That afternoon, I taught the last English class to my small group of municipal employees; there was food, music by Simon and Garfunkel,11:25-LastClass1 lively debates on immigration and the American dream, and the exposition of English swear words that I had promised to give before I left, complete with a few gestures to give my students a well-rounded skill set. When the municipal boss man dropped in to shake my hand, three of us hastily obstructed his view of the whiteboard, giggling. In short, the best class ever.

11:20-BlueDomesFriday was my last day in Cuenca. In between printing and binding my final essay (now a plump 28 pages long), I paid $2 to attend the national orchid exposition behind the cathedral, where I saw an astounding variety of orchids, bonsais and succulents. There was also a man selling honey and bee products, including bee bread (“Take four pieces a day for fifteen days, to correct your nutritional deficiencies”). I struggled not to spend the rest of my money, and eventually left with a little jar of hand cream made with bees’ royal jelly. I already have honey shampoo from the agro-ecological fair, and my collection of apian curiosities grows.


They grow up so fast!

Later, another night bus – but not before I almost stole my room key after checking out of Hostal Macondo. On the way to Quito, the driver’s mild road rage set me a bit on edge (we passed the same van about five times on curvy mountain roads- it wouldn’t surprise me if this conflict had started generations ago). Still, I enjoyed the nighttime scenery. Once I thought we were passing by a glacial lake, until I squinted and saw a valley cloaked in clouds. As we drove into Quito at dawn, Pichincha looked like a cutout on the horizon. I realized again how much I love this city, even though I didn’t expect to. I’m travel-lagged from a near all-nighter, but it almost feels like home.



Less homey: the creepy man in orange who ambled up to me when I got off the bus, started up a one-way conversation, and resolutely ignored the much-friendlier Ecuadorian man on my left. Man in orange said he was Argentinian; I told him I was from Cuenca, declined to name my family, and hoped he would go away. He had a roll of wire and pliers, and as he talked he twisted a small treble clef and broke it off. He stuck the treble around my ear, remarking that this was much easier than getting a real piercing. I declined to pay for the adornment, and he bristled, but said an Argentinian never rescinds his gifts, and finally walked off. I climbed into a taxi, bargained the driver down to a slightly more reasonable price, and was on my way (“¿Me ve cara de gringa? $2.50”).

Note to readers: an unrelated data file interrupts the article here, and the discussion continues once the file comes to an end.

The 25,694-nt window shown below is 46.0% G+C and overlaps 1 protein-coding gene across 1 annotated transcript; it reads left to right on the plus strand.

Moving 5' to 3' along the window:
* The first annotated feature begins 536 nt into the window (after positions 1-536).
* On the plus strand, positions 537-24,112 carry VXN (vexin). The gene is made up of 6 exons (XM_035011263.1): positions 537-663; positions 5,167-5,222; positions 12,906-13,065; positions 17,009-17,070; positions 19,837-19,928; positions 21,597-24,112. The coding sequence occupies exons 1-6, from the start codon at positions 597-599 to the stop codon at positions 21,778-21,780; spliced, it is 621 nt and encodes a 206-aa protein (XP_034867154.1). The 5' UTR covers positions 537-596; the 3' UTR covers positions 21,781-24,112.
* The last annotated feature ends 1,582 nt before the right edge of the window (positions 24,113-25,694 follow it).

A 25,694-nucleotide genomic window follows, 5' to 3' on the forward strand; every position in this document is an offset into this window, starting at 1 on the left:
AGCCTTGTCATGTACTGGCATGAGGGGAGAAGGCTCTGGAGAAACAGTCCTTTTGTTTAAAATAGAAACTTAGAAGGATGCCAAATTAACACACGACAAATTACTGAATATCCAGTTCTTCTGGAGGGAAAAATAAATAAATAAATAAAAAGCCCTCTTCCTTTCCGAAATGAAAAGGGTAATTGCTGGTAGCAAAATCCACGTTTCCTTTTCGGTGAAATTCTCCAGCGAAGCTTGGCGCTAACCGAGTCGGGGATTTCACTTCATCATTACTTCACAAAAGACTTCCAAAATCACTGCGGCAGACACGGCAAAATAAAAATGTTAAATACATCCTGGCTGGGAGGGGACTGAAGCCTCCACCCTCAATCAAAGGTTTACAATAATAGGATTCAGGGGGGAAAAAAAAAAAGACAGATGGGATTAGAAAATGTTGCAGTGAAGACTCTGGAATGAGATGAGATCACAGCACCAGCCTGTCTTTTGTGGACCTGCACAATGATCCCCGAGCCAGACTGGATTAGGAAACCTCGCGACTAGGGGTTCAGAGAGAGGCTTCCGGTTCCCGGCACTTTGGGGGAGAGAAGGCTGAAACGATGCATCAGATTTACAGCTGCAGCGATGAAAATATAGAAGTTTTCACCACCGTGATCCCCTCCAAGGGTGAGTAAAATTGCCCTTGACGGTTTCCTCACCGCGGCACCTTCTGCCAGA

The sense of déjà vu when I got to the hotel was incredible. I stared into the room where we had all waited for our Quito host families to pick us up three months ago, nervously twisting our fingers. I didn’t realize how far I’d come until then, arriving alone after 280 miles of independence. Leaving the hotel for lunch brought an echo of my first walk in the city, hand clenched over my bag, looking around warily. A lot has changed since then. Buses sped by, packed to the gills with people, and I actually missed riding them.


Cuenca: wks. 11-12


Your brain on field research


It’s ISP season! For those unfamiliar, it’s the Independent Study Project required of all SIT students, for which we travel to separate destinations for four weeks of field study, then complete a 25-30 page essay at the end. It’s not impossible to do gradually, but I personally am not the gradual type. I’m a hare aspiring to be a tortoise. Or maybe just a hare aspiring to be a jackalope, because I imagine the horns slow you down quite a bit.

So I’m halfway through the ISP period, and reaching the point where I need to start writing. It’s the kind of thing you can dance around by doing chunks at a time – acknowledgements, abstract – before making the final investment. Can’t delay for long, though, since I basically need to have it done by the end of this week. Usually students write during the fourth week, but I may be visiting farming families around Cuenca then, so better to do the bulk of it now.

11:10 Cuyes color

Guinea pig: it’s what’s for dinner. (Note: I have not actually eaten guinea pig in Ecuador…yet.)


Vegetables for delivery



In the meantime, this city is fabulous. I see green things every day, and there’s an ice cream shop that’s heavenly. On a normal day I take a bus to the urban agriculture office at 8am, then visit one of the program farms. The primary one, Yanaturo, is where I help with whatever’s happening that day – cutting grass for the guinea pigs (meals, not pets), making compost, planting radishes, etc.

11:2-GraffitiPianoManOn Monday and Wednesday afternoons, I teach English to ten municipal employees; their certified teacher went back to New Mexico, and then they drafted me, so I do my best. I’m going to take this opportunity to implement my personal philosophy of language learning – that no one truly knows a language until they can curse in it. The last day will be a profanity-laced learning adventure.

But it isn’t the last day yet, so we’re learning about grammatical constructions, learning vocabulary and correcting homework errors. Yesterday I took various foods (NUTELLA) to class to teach flavor and texture words. Then my beautiful students took it upon themselves to bring local dishes to class tomorrow. Teaching adults is fabulous.

On a different note, I’m suffering from a touch of the homesickness. Odd, since it hasn’t been a problem for the last two months. I attribute it to the encroaching stress of the ISP (though not as bad as finals at Whitman) and to being without the group I spent the first two months with, sharing our wacky experiences and going on excursions together. To compensate, I ordered books on Amazon that I’ll read during my six-week winter break, and bought a box of crunchy pastries to munch on. Let the essay-writing begin.

Unrelated: I’ve also had many opportunities to expand my “Dogs of Ecuador” series. The following is a small exposition. 11:16-MamaDog2   11:10 TableDogCOLOR11:10-BenchDog11:16-Puppies1